The Works of the English Poets: Cowley

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H. Hughs, 1779
 

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第 117 頁 - Ye fields of Cambridge, our dear Cambridge, say, Have ye not seen us walking every day? Was there a tree about which did not know The love betwixt us two? Henceforth, ye gentle trees, for ever fade ; Or your sad branches thicker join, And into darksome shades combine, Dark as the grave wherein my friend is laid...
第 272 頁 - Tis hope is the most hopeless thing of all. Hope, thou bold taster of delight, Who, whilst thou should'st but taste, devour'st it quite!
第 118 頁 - Knowledge he only sought, and so soon caught, As if for him knowledge had rather sought: Nor did more learning ever crowded lie In such a short mortality. Whene'er the skilful youth discoursed or writ, Still did the notions throng About his eloquent tongue, Nor could his ink flow faster than his wit.
第 138 頁 - THE thirsty earth soaks up the rain, And drinks and gapes for drink again; The plants suck in the earth, and are With constant drinking fresh and fair; The sea itself (which one would think Should have but little need of drink) Drinks ten thousand rivers up, So fill'd that they o'erflow the cup.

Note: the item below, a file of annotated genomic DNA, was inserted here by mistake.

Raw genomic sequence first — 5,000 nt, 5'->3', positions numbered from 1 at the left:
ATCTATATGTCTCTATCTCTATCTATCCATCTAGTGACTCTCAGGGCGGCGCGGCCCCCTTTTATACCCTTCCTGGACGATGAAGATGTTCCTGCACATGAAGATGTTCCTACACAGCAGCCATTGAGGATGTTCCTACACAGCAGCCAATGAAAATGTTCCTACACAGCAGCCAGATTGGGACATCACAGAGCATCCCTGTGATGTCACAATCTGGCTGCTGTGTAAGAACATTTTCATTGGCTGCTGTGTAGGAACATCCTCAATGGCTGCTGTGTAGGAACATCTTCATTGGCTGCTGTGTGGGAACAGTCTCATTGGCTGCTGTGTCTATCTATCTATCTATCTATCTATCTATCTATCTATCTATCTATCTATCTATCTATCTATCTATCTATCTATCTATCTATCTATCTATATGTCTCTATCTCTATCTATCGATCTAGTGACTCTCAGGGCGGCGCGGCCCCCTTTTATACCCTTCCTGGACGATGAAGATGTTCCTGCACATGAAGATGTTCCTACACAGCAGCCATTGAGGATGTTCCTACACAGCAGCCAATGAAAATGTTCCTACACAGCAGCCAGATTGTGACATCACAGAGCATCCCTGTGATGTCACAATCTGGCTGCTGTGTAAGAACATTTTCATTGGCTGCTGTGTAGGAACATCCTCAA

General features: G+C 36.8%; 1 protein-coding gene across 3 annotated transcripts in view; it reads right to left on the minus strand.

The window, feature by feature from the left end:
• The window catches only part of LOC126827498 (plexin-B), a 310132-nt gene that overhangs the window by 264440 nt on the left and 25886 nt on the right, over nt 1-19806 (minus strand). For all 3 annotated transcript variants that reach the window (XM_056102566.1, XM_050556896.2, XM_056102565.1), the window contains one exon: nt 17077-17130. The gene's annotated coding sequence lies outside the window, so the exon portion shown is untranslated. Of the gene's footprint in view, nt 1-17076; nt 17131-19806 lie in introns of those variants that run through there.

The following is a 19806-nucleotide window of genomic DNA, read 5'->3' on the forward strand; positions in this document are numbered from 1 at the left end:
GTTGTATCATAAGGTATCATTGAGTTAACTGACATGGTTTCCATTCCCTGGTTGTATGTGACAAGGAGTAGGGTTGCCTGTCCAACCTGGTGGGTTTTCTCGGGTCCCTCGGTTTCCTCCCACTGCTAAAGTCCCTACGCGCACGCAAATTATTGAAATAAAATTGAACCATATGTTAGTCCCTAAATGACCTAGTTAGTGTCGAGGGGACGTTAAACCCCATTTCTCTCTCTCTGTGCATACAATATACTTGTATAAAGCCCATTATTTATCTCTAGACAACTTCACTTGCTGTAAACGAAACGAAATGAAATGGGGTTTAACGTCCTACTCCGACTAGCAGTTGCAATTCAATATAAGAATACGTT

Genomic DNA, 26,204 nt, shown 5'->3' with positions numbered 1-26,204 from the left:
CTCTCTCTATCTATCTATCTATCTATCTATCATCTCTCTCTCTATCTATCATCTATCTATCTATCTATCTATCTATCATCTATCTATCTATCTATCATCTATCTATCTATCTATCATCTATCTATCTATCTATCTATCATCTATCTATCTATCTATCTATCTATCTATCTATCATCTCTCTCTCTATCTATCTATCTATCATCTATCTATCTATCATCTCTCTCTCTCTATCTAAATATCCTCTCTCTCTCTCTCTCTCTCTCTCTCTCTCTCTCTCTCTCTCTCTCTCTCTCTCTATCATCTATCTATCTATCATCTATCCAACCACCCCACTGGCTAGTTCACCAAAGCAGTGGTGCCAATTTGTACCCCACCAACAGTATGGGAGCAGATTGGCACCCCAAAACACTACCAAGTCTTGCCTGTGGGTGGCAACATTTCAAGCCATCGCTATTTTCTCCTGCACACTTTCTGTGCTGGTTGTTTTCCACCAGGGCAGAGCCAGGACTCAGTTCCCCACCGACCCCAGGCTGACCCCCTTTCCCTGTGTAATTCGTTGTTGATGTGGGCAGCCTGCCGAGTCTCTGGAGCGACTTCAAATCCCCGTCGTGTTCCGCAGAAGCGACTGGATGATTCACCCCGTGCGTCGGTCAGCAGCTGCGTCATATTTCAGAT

第 21 頁 - ... Amongst all holy and consecrated things, which the devil ever stole and alienated from the service of the Deity, as altars, temples, sacrifices, prayers, and the like, there is none that he so universally and so long usurpt, as poetry. It is time to recover it out of the tyrant's hands, and to restore it to the kingdom of God, who is the father of it.
第 23 頁 - Troy half so stored with great, heroical, and supernatural actions (since verse will needs find or make such), as the wars of Joshua, of the Judges, of David, and divers others ? Can all the transformations of the gods give such copious hints to flourish and expatiate on, as the true miracles of Christ, or of his prophets and apostles?
第 247 頁 - I descend to the grave May I a small house and large garden have; And a few friends, and many books, both true, Both wise, and both delightful too!
第 96 頁 - tis not to adorn and gild each part; That shows more cost than art. Jewels at nose and lips but ill appear ; Rather than all things wit, let none be there, Several lights will not be seen, If there be nothing else between. Men doubt, because they stand so thick i* th' sky, If those be stars which paint the Galaxy.
第 143 頁 - A Mighty pain to Love it is, And 'tis a pain that pain to miss. But of all pains the greatest pain It is to love, but love in vain.
第 22 頁 - There was no other religion ; and therefore that was better than none at all : but to us, who have no need of them ; to us, who deride their folly, and are wearied with their impertinencies ; they ought to appear no better arguments for verse, than those of their worthy successors, the knights errant.

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